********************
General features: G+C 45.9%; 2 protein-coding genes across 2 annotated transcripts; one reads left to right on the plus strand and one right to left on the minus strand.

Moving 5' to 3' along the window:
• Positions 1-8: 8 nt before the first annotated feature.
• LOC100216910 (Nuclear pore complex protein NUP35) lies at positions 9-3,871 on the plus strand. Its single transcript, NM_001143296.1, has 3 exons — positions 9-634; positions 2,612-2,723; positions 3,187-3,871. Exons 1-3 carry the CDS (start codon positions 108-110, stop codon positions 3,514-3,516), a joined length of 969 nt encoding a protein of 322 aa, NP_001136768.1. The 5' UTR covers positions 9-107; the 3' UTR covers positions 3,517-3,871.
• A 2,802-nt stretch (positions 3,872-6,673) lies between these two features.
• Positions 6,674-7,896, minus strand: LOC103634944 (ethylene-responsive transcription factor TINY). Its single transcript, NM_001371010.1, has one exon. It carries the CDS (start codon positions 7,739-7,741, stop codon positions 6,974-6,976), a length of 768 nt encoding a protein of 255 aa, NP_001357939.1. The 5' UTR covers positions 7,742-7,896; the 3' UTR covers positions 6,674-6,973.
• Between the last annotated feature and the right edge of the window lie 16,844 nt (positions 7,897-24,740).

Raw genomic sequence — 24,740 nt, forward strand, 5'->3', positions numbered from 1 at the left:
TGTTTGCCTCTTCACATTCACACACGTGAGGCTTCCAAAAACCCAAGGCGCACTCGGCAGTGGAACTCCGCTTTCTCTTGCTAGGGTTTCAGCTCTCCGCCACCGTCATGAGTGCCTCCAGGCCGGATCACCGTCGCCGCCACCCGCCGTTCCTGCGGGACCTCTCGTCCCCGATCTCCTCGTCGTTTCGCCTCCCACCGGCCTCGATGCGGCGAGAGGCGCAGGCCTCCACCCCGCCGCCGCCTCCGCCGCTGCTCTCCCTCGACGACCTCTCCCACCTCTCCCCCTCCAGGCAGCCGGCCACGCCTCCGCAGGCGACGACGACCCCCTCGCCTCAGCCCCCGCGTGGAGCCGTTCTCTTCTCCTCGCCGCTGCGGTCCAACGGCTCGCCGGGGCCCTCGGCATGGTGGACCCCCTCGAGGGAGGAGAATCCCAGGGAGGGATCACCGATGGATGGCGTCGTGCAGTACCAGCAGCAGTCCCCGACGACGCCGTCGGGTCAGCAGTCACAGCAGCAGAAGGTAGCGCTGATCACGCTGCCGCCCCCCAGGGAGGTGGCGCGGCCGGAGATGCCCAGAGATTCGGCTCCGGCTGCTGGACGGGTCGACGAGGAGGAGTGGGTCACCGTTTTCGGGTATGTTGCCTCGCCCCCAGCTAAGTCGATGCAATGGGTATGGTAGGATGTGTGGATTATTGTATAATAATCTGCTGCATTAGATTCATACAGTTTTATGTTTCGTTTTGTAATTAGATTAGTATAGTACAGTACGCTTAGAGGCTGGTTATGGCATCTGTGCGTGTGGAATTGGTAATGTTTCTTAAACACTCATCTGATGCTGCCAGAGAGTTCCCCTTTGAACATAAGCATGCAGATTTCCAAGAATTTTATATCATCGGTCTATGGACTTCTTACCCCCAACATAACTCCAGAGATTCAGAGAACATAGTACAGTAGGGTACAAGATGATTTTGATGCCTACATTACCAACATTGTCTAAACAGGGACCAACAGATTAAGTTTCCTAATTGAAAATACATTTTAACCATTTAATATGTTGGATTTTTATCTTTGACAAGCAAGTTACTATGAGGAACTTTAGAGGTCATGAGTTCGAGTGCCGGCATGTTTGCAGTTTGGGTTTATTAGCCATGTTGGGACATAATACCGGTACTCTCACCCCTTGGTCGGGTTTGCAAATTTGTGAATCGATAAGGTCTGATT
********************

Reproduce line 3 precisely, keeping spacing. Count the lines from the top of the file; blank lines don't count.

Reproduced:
• Positions 1-8: 8 nt before the first annotated feature.